Two reveals plus the lie’s exposure surprisingly lead to relief for Sanskrit’s soul; hopefully moral growth follows.

SINCE YOU LEFT ME

Funny and glum, neglected yet self-serving, Sanskrit Aaron Zuckerman (“that’s my name, in all its confusing glory”) trudges through junior year with a large, stupid lie on his shoulders.

Sanskrit’s accustomed to his mother’s emotional absence; she’s preoccupied with yoga and named him after the ancient Indian language, revealing hippie leanings that match neither his lethargic atheism nor his school’s Modern Orthodox Judaism. When Mom garners schoolwide attention by missing a parent-teacher conference, Sanskrit announces she’s been in a near-fatal accident. The outpouring of sympathy, especially from a girl he’s adored since age 7, is like manna. Judi spurned him in second grade, and he’s still obsessed with that rejection. His parents are divorced, inattentive and flaky; old friend Herschel is more religious and moral than Sanskrit can bear; and Sanskrit’s late, Holocaust-survivor grandfather left him funding for Jewish education only (otherwise the money goes to Tay-Sachs research), forcing Sanskrit into Jewish school. His loneliness and his anxiety about the pressures attendant on being the descendent of a survivor are understandable, and sometimes he’s hilarious (“Can breasts look disappointed?”), but his self-centeredness is repugnant (in addition to the lie, he bets on teachers’ heart attacks). India is used for “exotic” textual flavor with a reductionist American slant: Chai, for instance, is “the taste of India.”

Two reveals plus the lie’s exposure surprisingly lead to relief for Sanskrit’s soul; hopefully moral growth follows. (Fiction. 12-16)

Pub Date: Aug. 28, 2012

ISBN: 978-1-60684-296-6

Page Count: 320

Publisher: Egmont USA

Review Posted Online: June 20, 2012

Kirkus Reviews Issue: July 15, 2012

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Not quite the wild ride of Skyward (2018) but still great fun.

STARSIGHT

From the Skyward series , Vol. 2

As if the threat of huge, raging monsters from hyperspace isn’t scary enough, hotshot fighter pilot Spensa Nightshade becomes embroiled in an alien empire’s politics.

On a desperate mission to steal hyperdrive technology from the crablike invading Krell who are threatening to destroy her beleaguered home colony on Detritus, Spensa, who is white, holographically disguises herself as a violet-skinned UrDail and slips into a Krell pilot training program for “lesser species.” The discovery that she’s being secretly trained not to fight planet-destroying delvers but to exterminate humans, who are (with some justification, having kindled three interstellar wars in past centuries) regarded in certain quarters as an irrationally aggressive species, is just one in a string of revelations as, in between numerous near-death experiences on practice flights, she struggles to understand both her own eerie abilities and the strange multispecies society in which she finds herself. There are so many characters besides Spensa searching for self-identity—notably her comic-relief sidekick AI M-Bot, troubled human friend Jorgen back on Detritus, and Morriumur, member of a species whose color-marked sexes create trial offspring—that even with a plot that defaults to hot action and escalating intrigue the pacing has a stop and start quality. Still, Spensa’s habitual over-the-top recklessness adds a rousing spark, and the author folds in plenty of banter as well as a colorful supporting cast.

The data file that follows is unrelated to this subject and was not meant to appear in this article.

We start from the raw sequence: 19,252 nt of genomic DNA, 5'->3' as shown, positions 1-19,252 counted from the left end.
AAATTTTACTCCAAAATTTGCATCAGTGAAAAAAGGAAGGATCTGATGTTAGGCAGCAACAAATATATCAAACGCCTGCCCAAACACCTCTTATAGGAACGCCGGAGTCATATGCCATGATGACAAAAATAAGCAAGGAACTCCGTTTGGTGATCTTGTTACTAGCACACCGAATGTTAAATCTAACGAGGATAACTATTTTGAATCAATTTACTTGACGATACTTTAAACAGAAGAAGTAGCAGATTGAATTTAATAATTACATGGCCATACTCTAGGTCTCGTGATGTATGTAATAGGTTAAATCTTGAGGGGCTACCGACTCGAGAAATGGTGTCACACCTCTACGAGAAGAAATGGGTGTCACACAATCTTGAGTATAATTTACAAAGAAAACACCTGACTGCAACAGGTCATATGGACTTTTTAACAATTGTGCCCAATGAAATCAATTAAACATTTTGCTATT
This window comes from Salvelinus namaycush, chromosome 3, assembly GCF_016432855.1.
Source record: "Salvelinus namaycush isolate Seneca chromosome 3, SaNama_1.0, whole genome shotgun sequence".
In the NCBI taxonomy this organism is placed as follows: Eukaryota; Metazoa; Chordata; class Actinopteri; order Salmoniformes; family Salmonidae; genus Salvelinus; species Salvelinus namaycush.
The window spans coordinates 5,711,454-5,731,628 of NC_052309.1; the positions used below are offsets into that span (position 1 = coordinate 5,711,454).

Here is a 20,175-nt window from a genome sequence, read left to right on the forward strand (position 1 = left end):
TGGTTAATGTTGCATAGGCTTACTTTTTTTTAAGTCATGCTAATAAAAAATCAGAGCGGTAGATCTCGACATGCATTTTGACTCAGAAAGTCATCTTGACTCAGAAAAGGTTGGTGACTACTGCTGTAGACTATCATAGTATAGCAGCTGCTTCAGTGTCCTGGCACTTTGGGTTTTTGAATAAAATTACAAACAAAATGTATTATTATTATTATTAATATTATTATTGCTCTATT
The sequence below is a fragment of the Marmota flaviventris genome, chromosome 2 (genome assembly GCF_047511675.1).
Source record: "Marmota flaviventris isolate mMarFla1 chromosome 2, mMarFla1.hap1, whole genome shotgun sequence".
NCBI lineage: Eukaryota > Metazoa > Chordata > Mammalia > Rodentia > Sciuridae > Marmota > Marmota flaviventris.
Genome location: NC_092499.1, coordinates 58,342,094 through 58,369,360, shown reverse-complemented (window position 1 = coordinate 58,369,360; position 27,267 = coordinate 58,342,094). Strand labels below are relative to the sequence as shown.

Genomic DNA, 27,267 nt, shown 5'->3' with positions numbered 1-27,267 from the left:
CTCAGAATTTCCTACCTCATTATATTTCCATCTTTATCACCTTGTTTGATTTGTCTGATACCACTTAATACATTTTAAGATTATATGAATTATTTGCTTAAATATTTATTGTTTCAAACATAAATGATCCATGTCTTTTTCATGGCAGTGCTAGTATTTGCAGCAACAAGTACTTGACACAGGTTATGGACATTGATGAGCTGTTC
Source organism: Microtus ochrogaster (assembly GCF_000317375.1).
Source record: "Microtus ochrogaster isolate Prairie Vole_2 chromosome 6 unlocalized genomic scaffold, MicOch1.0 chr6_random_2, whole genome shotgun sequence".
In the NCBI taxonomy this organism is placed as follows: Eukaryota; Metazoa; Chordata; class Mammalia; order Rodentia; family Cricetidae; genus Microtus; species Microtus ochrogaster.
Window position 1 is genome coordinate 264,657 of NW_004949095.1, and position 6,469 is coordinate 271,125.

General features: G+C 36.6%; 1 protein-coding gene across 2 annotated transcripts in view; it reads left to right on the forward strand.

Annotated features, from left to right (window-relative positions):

Not quite the wild ride of Skyward (2018) but still great fun. (Science fiction. 12-15)

Pub Date: Nov. 26, 2019

ISBN: 978-0-399-55581-7

Page Count: 480

Publisher: Delacorte

Review Posted Online: Oct. 13, 2019

Kirkus Reviews Issue: Nov. 1, 2019

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For princess fans and lovers of fairy tales.

COLD HEARTED

A TALE OF THE WICKED STEPMOTHER

From the Villains series

How did Cinderella’s stepmother come to be so wicked?

She may have been self-focused, but at least she wasn’t always so cruel. Lady Tremaine, mother of two spoiled daughters, is a lonely widow hoping for a bit of happiness. Unfortunately, when Sir Richard appears at her friend’s house party, she’s swept off her feet and fails to heed the frantic warnings of her dedicated, elderly lady’s maid. Had she ever bothered to read the book of fairy tales her late husband purchased years before, she might have recognized the perils of assuming the role of stepmother. Entranced by Sir Richard, she agrees to a hasty marriage and a move to the Many Kingdoms, where he reverts to his true, domineering nature and she and her daughters become virtual prisoners in his home. Although the Odd Sisters—clever, manipulative witches—try to intervene on her behalf, it seems her fate is already written; she becomes as cruel and demented as the story described. However, Cinderella’s Fairy Godmother and her sister, Nanny, have plans to rescue Lady Tremaine’s daughters as they develop much-needed, rehabilitative insights into the family’s dynamics. Mostly told from the Lady’s shallow, self-centered perspective, this is an entertaining retelling of the Disney “Cinderella” story from a different viewpoint, with references to the rest of the series woven throughout. Characters follow a White default.

For princess fans and lovers of fairy tales. (Fiction. 12-16)

Pub Date: June 29, 2021

ISBN: 978-1-368-02528-7

Page Count: 304

Publisher: Disney-Hyperion

Review Posted Online: April 27, 2021

Kirkus Reviews Issue: May 15, 2021

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